If there is one thing I hate (there are many actually), it's clutter and a messy shop. That is two things ... nevermind.
I predominately use 3 grits of sandpaper with my orbital sander. 80, something else, and something else. I was tired of them sitting on a table only to fall off, or trying to use the packaging as some kind of clever tray when it wasn't.
I decided to make a caddy, which I could hang on my storage wall with a French cleat.
Step 1: Plywood and Then Some Holes
Grab some plywood. Mine was scrap 3/4" plywood, which ripped to 5 1/8" x 16". Mine holds 3 rows of discs. If you want more, make the board longer, or wider and do two rows.
Draw a center line lengthwise. Use that to line up your discs and trace three holes each. You could go more, but I see no reason. Three looks like a face and who doesn't like that?
3/8" dowel rod fits the holes prefectly, therefore I drilled my holes with a 3/8" forstner bit. I went 1/2" deep, but you can do whatever you want.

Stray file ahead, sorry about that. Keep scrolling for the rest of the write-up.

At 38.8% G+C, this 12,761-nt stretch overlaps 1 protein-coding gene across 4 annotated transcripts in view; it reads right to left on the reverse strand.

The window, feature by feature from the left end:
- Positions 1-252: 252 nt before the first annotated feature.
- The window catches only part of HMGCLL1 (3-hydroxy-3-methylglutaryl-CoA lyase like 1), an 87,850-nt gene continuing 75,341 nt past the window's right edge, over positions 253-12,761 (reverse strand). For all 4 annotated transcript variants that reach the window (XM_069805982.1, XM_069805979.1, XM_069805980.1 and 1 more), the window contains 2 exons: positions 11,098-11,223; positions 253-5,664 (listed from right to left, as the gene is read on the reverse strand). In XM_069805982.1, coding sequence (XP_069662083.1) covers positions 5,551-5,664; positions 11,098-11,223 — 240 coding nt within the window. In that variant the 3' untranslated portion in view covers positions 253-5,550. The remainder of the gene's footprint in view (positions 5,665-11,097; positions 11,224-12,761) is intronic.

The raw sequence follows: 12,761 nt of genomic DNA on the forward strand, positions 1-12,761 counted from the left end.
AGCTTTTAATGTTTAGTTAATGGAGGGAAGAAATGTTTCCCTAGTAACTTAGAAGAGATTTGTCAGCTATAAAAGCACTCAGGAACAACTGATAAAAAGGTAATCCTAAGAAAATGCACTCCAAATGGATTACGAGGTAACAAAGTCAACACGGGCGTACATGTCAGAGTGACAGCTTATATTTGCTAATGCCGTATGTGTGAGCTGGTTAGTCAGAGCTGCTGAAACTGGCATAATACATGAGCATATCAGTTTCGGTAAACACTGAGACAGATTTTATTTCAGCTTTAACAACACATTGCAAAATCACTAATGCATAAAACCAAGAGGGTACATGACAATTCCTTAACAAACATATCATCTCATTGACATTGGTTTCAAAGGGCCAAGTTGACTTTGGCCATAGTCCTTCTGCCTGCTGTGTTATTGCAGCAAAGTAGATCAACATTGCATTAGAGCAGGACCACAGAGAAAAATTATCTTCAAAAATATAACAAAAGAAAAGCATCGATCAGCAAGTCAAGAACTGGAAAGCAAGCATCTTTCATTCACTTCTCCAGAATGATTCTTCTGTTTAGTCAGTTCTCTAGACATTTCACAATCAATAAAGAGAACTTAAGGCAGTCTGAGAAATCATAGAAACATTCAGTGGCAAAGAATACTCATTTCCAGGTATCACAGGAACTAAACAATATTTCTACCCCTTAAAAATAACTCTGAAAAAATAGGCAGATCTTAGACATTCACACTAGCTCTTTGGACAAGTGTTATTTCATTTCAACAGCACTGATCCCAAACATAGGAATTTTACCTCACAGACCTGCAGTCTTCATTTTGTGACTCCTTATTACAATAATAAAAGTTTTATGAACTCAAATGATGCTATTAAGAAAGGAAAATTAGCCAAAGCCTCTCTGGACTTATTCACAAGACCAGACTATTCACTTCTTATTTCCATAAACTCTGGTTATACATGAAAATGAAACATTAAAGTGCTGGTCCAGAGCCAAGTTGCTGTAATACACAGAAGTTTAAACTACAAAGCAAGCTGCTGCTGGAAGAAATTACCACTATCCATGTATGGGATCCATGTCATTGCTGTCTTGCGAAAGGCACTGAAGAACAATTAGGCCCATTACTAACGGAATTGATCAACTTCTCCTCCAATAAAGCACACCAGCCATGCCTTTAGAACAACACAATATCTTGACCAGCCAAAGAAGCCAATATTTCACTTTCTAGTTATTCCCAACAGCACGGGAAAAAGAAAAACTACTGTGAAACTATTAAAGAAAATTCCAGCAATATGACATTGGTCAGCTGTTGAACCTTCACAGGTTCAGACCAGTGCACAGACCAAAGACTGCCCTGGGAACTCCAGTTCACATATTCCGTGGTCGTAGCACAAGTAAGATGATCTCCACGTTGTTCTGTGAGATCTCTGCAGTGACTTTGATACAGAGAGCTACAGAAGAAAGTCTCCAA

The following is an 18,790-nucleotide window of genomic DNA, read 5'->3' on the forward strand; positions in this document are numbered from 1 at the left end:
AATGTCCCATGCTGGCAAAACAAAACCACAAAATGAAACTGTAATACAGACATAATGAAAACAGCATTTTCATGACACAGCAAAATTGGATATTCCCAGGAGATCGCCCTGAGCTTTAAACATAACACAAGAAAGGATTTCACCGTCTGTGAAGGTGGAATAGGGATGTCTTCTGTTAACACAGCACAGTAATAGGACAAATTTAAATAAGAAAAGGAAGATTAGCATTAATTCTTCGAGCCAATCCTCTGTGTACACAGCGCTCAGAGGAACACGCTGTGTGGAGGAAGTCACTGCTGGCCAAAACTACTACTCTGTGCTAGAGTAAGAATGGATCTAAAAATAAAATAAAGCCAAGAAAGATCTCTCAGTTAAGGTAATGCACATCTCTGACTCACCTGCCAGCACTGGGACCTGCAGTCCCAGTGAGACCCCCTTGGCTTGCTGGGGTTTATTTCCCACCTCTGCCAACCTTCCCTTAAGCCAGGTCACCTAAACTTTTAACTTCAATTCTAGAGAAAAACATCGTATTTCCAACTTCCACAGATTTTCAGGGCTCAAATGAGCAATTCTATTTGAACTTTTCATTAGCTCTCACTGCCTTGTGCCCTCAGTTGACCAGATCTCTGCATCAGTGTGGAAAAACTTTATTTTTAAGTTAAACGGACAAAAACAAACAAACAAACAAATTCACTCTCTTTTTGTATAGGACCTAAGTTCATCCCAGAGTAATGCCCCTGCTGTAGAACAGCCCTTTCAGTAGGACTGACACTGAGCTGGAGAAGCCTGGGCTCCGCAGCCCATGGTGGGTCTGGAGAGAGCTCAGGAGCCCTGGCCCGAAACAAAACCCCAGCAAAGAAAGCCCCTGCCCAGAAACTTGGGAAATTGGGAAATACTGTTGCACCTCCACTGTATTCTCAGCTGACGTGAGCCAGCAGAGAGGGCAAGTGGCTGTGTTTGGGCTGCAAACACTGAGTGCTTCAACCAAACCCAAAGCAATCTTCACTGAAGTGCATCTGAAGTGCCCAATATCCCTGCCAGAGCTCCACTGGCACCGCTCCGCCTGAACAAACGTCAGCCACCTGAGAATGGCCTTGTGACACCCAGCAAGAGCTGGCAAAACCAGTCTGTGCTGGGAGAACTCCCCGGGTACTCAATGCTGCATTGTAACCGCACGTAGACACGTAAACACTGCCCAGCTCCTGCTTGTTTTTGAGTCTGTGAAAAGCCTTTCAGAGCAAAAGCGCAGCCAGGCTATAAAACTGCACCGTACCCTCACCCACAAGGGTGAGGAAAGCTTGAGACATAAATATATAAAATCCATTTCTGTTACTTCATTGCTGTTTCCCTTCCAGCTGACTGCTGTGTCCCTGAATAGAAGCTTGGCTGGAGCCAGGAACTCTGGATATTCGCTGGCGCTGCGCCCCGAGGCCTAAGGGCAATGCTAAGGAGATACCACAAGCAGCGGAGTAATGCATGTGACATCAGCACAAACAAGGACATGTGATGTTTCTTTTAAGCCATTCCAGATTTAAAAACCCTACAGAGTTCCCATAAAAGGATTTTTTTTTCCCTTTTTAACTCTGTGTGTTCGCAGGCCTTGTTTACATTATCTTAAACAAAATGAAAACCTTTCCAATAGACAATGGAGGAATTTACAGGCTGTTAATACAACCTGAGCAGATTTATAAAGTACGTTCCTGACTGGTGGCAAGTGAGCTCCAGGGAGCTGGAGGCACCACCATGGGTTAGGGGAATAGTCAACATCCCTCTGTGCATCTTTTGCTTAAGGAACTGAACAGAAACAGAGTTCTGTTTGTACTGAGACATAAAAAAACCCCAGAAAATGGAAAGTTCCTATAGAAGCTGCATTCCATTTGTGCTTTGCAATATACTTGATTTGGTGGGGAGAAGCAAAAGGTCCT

Step 2: I Painted the Board
I decided I wanted this board black, but not the pegs, so I painted it at this step. If you want to assemble it all first and then finish it, that is a good idea as well.
My pegs are 2 1/2" long so I can get a full pack of each grit on here. Also, I hand chamfered the edge of the dowel (with sandpaper ironically) so the paper would slide on easier.
Step 3: Glue in the Pegs
Little bit of glue in each hole and a few light taps with a mallet = done.
I gave it a few coats of spray lacquer for protection.
Step 4: Hang It and Use It
I initially had this screwed directly to the wall, but added a French cleat once I went that direction for shop storage. That works out well because I can move it around or even take it to my work table. Also, I went vertical to work better in my space, but horizontal could be cool as well.
The added bonus is the three pegs can function as a self-alignment jig to get the paper perfectly lined up on the pad and with the dust collection holes. Of you can just take a disc off the wall and put it on by hand, but you know it won't be perfect and you'll try a few times.